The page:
Not only is letter writing becoming a lost art, but one could argue that handwriting itself is an endangered skill. Aspects of my daughters’ education, in particular its heavy reliance on electronic stimuli, have reinforced my view that we are genuinely losing touch with the tactile element of written communication. A recent article in an Australian newspaper points out that the proportion of personal letters amongst the total number of sent articles handled by the national postal authority, Australia Post, has declined from 50% in 1960 to 13% nowadays. Sure, we stay in touch arguably more than ever, via telephone, email and messaging, but that too has undoubtedly changed the nature of communicating.
These were then the initiating thoughts behind my Violin Concerto, ‘The Lost Art of Letter Writing’, co-commissioned by the Cologne Philharmonie and the Stockholm Philharmonic for the esteemed soloist Frank Peter Zimmermann, to whom the work is dedicated with my great admiration. Each movement is prefaced by an excerpt from a 19th Century letter of one kind or another, ranging from private love-letter to public manifesto. Each title refers to the place and year the letter was written. The violin plays the alternate roles of both an author and a recipient of letters, but perhaps more importantly, the solo part conjures something of the mood of each of the different letters.

Indeed, this news came out about a year ago, and if you read Wendy's A Passion for Letter Writing blog, you might have read about Brett Dean and this concerto earlier this year, but it's an interesting piece, so I think it bears mentioning again.

Saturday, December 5, 2009

Holiday Postal Greetings

The Smithsonian's National Postal Museum features an exhibit on U.S. Postal Service employees that includes a 1915 holiday postcard left by a letter carrier. It's a brief entry, only one part of an impressive online exhibit about U.S. postal employees, but it is quite interesting.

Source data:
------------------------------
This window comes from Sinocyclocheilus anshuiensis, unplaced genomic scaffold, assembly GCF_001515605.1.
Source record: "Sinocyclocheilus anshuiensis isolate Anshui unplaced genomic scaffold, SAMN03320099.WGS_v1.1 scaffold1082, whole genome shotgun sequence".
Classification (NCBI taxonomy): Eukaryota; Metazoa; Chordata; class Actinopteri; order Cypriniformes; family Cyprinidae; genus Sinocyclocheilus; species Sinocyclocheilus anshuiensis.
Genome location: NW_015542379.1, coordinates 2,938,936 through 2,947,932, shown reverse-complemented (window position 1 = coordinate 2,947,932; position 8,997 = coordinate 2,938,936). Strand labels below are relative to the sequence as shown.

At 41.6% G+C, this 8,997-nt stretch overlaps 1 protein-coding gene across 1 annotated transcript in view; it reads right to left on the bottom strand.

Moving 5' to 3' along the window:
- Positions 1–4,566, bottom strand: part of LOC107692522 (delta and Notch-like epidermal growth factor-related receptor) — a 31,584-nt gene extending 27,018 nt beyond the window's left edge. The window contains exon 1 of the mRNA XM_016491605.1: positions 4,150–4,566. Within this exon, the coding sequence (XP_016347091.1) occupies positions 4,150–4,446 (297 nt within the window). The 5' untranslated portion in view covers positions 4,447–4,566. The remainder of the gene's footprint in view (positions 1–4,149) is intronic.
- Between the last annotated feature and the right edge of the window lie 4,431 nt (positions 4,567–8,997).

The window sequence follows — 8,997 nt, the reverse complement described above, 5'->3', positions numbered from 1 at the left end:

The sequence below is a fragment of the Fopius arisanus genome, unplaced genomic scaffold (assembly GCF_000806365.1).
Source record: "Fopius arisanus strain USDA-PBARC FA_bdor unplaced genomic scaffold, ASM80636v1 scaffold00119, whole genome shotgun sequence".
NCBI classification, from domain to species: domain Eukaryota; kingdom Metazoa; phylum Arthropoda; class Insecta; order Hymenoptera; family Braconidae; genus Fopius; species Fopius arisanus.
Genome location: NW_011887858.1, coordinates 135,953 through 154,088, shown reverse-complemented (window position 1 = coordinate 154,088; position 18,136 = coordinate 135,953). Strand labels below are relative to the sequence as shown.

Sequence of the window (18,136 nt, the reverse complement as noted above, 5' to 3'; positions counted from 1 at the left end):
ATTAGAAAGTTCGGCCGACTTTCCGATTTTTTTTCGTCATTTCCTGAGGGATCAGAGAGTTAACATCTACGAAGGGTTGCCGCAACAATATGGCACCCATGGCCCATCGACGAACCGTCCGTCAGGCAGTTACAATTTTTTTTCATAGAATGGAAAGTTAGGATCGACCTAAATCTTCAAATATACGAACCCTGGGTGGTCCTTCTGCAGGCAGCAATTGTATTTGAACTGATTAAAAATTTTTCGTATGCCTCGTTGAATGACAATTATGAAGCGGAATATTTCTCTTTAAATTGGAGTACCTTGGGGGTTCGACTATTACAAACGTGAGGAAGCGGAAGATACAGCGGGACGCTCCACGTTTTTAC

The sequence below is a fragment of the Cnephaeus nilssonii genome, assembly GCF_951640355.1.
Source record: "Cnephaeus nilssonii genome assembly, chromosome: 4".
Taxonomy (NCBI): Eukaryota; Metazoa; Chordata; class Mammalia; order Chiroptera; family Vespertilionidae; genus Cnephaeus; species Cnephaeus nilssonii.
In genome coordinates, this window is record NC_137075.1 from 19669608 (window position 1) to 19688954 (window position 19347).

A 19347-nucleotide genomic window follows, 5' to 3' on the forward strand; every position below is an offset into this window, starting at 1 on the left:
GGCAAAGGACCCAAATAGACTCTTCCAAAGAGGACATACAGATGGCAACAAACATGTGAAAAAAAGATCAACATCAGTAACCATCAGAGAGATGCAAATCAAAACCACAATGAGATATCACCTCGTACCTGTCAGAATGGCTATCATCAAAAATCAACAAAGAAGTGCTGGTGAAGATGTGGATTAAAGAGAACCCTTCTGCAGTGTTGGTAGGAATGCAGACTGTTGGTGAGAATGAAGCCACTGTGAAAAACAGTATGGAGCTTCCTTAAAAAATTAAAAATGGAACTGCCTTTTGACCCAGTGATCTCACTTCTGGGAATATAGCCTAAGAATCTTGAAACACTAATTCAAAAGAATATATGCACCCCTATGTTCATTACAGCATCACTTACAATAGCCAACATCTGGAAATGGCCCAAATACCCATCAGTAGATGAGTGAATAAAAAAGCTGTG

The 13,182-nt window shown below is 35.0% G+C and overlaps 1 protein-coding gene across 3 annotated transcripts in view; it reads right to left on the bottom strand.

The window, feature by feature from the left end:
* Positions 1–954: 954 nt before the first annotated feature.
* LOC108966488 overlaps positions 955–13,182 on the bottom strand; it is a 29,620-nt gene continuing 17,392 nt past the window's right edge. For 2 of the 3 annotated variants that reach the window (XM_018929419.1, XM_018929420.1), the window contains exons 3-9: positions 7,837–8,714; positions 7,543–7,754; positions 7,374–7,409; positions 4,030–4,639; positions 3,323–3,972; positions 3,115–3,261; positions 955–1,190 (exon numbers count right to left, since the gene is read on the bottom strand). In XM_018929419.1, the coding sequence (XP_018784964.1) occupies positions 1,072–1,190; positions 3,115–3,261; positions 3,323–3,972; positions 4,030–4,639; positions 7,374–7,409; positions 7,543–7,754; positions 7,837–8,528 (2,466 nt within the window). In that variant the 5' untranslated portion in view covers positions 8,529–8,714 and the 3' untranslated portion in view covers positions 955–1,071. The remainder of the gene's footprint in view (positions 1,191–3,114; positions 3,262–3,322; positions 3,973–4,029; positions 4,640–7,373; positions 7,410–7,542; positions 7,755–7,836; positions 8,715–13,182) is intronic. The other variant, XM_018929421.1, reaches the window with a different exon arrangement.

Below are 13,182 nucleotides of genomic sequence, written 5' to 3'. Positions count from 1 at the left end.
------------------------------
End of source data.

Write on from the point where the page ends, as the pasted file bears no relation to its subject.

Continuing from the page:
Friday, December 4, 2009

"Night Mail" documentary

Earlier this morning, Kevin left a comment on a February blog post I'd written about the W.H. Auden poem "Night Mail." Kevin let me know that the 1936, black and white documentary about the London, Midland and Scottish Railway (LMS) mail train from London to Scotland is online at YouTube.

The documentary is in three parts. Part one is here; part two is here; and, part three is here. It's interesting to watch and see how the mail was handled just 70 years ago. If you don't have time to watch the entire 22-minute film, click here and watch just the part with the poem. It's great! It is often recited to the cadence of the train chugging down the tracks.

Thanks to Kevin for pointing it out to me.

Thursday, December 3, 2009

Reasons to Write Letters

Why write a letter? Here are a few reasons to write a letter:

~ To share some good news with a friend or loved one
~ To wish someone a happy birthday, a joyous Hanukkah, merry Christmas, happy New Year, a good day, etc.
~ To introduce yourself to a new friend/penpal
~ To respond to a letter you've received
~ To thank someone for something
~ To apologize for something...maybe that it's taken you so long to write back
~ To offer an encouraging word to someone who needs a little boost

Those are just a few ideas. Why do you write letters? Do you have other reasons?

Wednesday, December 2, 2009

A Letter Can Make A Difference

Those of us who write letters usually think that our letters can make a difference. Maybe we'll brighten a friend's day, or lend support to someone who needs a friend to lean on.

Sometimes, if we've written the right letter, we might make a more wide-spread difference. A complaint to a manufacturer might result in a problem being fixed or a faulty product being improved. A compliment letter to a boss might get a raise or at least some praise for a diligent employee. Often it takes more than one letter to change a politician's vote, but each letter counts.

A story from Colorado Springs, Colo., tells of a little boy's letter that made a difference. According to the story on, Quinn Cunningham wrote a letter to the city's street department. It seems the sidewalks at his sister's school did not have ramps for people with disabilities. Quinn knew that many students at the school have special needs, including his sister, although she's now a former student.

It's quite a story. There's a video interview at the site, too.

Have you ever written a letter that made a difference? Have you ever received a letter that made a difference in your life? Tell me about it!

Tuesday, December 1, 2009

Great article on letter writing

On the Wall Street Journal's Web site is an article by Bob Davis about his seven-year correspondence with his 93-year-old cousin Sam Fink. The article, Through Letters: A Family History Unveiled, is quite interesting. I recommend it for letter-writing inspiration.